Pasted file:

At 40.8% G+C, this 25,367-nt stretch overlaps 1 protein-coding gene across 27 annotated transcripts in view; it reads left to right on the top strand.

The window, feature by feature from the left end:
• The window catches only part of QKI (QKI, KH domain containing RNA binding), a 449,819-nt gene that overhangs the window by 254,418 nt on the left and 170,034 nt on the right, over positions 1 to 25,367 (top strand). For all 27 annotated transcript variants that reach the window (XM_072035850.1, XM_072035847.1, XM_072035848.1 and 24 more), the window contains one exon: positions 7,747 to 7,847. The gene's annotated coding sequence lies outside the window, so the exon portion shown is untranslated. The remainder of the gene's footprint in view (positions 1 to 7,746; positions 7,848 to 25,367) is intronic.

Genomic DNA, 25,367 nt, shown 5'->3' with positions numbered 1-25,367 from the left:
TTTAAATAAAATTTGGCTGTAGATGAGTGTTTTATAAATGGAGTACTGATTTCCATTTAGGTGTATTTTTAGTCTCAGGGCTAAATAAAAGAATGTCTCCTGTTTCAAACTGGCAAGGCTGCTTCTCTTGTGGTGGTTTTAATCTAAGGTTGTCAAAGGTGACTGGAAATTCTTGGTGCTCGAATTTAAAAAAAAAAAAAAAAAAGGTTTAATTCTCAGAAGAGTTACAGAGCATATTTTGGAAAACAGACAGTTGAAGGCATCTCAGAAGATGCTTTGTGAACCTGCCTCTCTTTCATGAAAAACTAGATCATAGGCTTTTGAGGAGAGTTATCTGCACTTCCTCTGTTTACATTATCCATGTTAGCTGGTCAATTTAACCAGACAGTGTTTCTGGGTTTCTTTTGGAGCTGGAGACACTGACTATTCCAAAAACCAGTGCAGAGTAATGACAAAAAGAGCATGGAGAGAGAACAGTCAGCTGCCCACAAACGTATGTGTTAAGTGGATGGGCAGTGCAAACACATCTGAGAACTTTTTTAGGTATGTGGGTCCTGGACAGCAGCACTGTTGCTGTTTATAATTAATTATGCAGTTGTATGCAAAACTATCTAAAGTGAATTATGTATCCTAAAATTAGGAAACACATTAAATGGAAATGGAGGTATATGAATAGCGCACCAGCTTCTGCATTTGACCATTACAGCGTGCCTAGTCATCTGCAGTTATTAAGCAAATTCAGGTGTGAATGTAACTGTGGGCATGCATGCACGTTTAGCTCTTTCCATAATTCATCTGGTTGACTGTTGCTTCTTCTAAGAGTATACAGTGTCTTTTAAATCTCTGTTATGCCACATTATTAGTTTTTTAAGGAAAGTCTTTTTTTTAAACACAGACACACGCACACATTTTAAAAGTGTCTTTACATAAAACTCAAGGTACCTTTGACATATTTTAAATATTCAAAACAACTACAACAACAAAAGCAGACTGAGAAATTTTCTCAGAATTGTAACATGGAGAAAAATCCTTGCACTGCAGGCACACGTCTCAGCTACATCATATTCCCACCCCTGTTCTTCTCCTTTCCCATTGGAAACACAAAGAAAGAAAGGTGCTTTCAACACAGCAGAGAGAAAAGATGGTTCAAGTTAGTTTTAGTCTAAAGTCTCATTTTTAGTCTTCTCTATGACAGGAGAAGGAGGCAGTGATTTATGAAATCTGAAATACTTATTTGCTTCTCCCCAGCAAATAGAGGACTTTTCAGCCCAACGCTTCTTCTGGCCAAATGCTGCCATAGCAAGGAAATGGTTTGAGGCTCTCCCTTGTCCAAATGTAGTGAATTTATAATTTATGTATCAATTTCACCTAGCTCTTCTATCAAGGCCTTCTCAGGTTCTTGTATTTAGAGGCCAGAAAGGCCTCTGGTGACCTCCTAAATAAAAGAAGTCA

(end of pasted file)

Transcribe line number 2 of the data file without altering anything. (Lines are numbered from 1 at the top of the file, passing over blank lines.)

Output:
The window, feature by feature from the left end: